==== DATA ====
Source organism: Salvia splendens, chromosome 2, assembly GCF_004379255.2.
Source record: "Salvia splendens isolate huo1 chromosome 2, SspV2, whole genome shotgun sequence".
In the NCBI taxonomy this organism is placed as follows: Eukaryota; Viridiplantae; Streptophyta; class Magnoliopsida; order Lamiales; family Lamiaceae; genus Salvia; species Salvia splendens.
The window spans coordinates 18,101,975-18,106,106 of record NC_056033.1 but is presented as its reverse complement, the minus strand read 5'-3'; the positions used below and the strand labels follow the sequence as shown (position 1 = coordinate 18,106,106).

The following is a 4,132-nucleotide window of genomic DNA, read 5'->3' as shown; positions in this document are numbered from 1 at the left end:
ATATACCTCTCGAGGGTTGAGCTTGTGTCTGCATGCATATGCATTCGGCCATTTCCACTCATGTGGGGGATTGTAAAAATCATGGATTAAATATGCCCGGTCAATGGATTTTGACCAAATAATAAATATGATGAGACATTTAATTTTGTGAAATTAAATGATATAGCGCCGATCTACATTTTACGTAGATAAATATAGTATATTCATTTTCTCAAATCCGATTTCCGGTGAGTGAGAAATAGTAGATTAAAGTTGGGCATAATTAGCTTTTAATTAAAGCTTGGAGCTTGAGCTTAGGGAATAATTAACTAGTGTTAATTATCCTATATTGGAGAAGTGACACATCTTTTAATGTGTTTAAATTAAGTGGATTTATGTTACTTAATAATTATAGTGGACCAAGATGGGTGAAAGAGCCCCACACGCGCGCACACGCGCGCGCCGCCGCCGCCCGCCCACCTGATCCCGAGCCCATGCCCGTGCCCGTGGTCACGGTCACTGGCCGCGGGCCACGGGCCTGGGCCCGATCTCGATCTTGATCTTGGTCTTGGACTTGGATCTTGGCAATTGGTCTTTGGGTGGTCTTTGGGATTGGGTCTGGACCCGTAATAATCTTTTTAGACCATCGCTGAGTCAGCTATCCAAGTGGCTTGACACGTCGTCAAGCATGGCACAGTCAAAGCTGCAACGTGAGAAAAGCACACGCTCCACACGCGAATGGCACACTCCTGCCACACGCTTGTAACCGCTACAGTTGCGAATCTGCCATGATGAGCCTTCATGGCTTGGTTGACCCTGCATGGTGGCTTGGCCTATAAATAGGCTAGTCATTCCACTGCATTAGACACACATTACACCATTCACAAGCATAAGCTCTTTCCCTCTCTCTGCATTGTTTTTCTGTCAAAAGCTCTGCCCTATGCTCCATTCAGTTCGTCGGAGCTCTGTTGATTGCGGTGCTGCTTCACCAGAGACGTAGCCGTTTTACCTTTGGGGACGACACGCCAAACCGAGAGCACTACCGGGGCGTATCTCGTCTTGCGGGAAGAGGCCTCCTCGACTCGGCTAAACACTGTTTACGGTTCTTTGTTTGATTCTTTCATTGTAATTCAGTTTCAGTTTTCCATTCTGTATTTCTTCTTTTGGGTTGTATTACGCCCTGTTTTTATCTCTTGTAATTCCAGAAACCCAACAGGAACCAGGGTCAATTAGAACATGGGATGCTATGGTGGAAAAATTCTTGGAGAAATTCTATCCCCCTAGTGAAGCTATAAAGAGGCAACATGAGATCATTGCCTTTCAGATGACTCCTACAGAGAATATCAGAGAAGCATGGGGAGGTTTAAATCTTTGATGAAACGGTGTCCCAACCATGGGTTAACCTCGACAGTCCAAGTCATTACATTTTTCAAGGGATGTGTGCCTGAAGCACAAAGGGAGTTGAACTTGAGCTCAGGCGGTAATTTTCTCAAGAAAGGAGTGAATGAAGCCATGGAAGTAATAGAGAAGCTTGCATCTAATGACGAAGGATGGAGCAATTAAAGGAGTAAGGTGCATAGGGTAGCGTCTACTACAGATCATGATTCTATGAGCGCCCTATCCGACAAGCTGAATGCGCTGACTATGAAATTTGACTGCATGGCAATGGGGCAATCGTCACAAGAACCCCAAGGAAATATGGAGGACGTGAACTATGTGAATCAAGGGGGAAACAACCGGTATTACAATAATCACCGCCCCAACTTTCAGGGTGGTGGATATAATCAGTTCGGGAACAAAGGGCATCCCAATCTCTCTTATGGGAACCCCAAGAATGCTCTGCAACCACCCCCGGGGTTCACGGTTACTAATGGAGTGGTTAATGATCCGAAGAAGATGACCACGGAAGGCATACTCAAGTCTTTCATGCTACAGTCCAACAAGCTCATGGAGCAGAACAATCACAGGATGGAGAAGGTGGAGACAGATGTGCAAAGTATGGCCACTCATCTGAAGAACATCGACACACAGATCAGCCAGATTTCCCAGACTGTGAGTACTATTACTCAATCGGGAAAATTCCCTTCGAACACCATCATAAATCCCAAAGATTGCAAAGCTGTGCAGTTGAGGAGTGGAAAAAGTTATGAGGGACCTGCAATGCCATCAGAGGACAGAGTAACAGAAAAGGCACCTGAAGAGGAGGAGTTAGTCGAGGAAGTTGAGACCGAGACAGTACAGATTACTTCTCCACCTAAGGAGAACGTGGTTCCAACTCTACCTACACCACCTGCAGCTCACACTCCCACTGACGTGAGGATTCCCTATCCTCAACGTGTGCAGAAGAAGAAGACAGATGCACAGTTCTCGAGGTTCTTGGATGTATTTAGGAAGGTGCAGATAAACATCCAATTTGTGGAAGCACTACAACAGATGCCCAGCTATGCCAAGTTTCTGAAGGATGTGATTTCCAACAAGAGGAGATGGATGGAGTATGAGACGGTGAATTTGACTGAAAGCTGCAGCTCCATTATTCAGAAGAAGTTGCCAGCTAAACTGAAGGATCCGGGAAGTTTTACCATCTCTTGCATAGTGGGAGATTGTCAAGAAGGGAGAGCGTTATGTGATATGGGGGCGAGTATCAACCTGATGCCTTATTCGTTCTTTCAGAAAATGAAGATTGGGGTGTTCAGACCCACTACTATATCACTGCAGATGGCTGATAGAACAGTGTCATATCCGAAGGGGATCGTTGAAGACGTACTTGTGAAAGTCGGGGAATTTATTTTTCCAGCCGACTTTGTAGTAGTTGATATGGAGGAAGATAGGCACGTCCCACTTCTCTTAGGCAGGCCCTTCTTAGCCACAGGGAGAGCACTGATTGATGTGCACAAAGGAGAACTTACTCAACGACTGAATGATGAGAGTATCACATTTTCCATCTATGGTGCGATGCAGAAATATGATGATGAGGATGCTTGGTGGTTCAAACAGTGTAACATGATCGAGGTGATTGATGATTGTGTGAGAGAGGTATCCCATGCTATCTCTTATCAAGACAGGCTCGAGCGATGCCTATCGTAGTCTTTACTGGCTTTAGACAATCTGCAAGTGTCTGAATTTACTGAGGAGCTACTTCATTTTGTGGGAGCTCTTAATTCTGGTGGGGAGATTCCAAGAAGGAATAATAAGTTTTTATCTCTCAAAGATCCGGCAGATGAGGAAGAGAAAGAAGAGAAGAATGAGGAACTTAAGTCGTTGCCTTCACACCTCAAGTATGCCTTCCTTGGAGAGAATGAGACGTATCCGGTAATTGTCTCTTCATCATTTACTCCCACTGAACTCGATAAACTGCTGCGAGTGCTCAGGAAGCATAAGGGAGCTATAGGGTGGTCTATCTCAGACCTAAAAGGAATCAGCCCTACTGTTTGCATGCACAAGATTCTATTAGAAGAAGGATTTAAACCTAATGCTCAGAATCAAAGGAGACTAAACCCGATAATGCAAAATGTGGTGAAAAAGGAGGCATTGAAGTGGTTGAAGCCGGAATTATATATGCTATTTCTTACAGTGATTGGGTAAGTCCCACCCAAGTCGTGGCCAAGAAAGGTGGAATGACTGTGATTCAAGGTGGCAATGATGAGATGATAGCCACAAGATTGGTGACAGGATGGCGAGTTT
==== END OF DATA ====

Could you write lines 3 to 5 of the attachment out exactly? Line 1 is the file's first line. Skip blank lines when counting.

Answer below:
In the NCBI taxonomy this organism is placed as follows: Eukaryota; Viridiplantae; Streptophyta; class Magnoliopsida; order Lamiales; family Lamiaceae; genus Salvia; species Salvia splendens.
The window spans coordinates 18,101,975-18,106,106 of record NC_056033.1 but is presented as its reverse complement, the minus strand read 5'-3'; the positions used below and the strand labels follow the sequence as shown (position 1 = coordinate 18,106,106).

The following is a 4,132-nucleotide window of genomic DNA, read 5'->3' as shown; positions in this document are numbered from 1 at the left end: